A recent trip to a Barnes and Noble Bookstore in Medford--just one of 700 of these megastores in North America--- confirmed for me that times were changing faster than I thought.
On one hand, the place still looked Iike a Barnes and Noble, the biggest chain of brick-and-mortar book stores in the USA. I hadn't been in my local B&N in a while, preferring the cozier and admittedly cheaper air of a used book store or one that has fairly recent titles in a more human-sized form. Barnes and Noble offers row upon row of books of course and most of them are still very overpriced in my view. The "fiction and literature" section of the store featured new reissues of older novels going for fifteen dollars--in paperback!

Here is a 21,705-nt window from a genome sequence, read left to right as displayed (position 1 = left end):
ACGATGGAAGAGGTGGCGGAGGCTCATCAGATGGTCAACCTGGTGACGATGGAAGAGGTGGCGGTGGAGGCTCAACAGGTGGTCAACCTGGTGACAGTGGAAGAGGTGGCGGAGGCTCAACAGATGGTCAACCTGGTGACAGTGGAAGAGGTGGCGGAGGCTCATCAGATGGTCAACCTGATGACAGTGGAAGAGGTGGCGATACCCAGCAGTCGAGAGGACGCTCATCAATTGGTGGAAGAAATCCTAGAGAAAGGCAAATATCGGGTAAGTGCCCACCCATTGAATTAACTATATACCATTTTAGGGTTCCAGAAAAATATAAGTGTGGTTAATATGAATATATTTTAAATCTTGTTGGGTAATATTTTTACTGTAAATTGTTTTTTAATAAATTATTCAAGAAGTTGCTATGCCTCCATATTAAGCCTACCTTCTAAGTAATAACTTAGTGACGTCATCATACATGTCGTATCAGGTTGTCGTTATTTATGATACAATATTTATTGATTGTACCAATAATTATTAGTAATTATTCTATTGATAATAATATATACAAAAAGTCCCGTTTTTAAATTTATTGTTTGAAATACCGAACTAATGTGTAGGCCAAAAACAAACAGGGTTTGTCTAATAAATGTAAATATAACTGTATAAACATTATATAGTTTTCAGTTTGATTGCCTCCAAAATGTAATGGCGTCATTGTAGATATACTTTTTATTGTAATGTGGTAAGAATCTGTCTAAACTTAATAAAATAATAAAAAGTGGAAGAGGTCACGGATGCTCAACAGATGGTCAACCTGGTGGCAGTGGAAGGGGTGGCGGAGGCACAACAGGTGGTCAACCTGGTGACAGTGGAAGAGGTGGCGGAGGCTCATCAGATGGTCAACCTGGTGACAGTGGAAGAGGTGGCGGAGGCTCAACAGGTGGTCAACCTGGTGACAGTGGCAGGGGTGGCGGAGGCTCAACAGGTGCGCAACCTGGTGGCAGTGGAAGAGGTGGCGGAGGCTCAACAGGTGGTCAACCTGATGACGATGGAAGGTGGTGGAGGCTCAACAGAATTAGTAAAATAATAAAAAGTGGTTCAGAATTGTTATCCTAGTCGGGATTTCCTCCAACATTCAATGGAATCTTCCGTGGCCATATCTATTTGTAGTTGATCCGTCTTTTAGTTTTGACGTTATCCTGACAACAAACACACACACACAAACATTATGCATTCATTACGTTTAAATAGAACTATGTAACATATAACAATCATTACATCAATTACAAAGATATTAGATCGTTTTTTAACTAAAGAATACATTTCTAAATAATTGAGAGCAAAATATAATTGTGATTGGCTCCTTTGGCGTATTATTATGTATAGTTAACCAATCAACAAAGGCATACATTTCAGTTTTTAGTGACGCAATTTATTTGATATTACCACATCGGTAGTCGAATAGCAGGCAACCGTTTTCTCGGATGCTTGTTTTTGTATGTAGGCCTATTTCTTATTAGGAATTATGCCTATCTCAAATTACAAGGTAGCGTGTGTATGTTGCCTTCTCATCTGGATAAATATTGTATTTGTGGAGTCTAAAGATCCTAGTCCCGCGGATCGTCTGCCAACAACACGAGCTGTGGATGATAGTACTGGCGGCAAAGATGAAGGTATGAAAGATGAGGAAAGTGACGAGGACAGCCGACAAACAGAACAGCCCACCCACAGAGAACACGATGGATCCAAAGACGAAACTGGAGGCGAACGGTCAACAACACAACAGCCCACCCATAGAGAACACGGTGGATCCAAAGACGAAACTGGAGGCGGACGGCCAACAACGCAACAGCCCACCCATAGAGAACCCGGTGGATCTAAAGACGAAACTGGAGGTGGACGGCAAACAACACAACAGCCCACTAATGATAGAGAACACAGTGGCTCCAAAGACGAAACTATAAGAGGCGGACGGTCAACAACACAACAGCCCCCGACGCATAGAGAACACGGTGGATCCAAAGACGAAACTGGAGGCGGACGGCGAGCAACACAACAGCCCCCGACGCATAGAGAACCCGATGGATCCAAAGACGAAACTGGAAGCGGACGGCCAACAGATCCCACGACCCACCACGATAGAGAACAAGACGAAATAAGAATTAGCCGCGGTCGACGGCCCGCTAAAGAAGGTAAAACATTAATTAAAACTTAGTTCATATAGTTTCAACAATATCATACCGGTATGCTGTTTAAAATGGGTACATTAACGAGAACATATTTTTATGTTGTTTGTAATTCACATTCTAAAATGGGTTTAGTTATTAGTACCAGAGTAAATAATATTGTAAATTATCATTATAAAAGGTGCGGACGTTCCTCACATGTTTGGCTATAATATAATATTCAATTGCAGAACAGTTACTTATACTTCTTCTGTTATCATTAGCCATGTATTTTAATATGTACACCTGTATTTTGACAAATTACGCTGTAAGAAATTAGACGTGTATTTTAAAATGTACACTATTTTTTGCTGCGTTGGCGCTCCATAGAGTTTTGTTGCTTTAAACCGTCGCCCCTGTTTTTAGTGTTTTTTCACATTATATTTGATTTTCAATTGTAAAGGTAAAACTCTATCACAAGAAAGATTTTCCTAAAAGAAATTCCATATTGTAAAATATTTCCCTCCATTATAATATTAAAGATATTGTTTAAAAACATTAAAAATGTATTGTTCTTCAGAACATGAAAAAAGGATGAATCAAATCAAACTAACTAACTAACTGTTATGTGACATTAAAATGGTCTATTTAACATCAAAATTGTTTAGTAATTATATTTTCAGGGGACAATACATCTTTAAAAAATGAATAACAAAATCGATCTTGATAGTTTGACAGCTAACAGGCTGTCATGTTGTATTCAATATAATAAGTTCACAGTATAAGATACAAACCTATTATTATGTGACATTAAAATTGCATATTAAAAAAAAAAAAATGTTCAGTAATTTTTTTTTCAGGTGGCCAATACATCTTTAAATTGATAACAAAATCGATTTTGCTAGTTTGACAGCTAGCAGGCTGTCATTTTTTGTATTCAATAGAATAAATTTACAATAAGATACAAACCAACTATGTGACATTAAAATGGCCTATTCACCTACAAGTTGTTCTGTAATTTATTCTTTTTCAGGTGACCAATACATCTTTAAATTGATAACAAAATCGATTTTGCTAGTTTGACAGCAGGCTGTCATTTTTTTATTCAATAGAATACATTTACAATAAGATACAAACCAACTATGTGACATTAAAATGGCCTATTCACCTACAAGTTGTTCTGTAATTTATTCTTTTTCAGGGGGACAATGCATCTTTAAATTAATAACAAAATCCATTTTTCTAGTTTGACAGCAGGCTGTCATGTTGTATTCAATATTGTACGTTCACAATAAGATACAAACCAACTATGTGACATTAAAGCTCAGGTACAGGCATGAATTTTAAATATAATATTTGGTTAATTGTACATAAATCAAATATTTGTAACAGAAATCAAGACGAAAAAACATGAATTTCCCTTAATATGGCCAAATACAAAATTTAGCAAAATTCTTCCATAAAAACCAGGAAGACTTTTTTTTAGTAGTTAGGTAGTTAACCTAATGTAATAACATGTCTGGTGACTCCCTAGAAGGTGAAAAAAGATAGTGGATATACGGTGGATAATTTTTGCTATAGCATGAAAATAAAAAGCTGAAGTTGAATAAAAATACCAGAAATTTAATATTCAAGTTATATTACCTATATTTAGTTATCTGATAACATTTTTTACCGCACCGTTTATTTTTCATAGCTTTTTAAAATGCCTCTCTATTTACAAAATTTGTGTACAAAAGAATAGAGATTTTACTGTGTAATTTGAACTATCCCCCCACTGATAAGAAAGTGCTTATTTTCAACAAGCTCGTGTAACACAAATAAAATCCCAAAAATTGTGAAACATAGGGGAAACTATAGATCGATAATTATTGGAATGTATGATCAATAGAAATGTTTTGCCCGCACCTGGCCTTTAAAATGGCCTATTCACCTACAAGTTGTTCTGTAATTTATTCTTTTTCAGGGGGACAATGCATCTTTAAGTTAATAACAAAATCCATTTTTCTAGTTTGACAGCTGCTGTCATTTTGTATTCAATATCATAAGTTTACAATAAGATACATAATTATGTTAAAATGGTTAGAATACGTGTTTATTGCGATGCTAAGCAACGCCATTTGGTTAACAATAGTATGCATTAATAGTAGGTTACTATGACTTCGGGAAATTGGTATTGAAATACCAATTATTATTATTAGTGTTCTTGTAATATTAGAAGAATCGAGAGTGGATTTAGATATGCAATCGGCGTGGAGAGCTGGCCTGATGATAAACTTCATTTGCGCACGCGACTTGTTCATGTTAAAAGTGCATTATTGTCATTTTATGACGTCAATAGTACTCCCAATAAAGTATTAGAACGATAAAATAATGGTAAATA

Some hard cover compendiums of works by certain writers like Douglas Adams, John Steinbeck, Jane Austen, Maya Angelou were available. These often came with little other than the text of the books themselves. No forwards or biographical background on the author, no criticism from top-flight authors or afterwords by the writers themselves.
Many of the "classic" works were available but were published by Barnes and Noble's printing house. Nothing wrong with that, per se, but I found it sad that they often went with a very old English translation of a book like "The IIi-ad" or "The Three Musketeers" by Dumas that was obviously in public domain. And the font for some of their other classic books appeared to be not been reset in the last fifty years! Only the covers were new.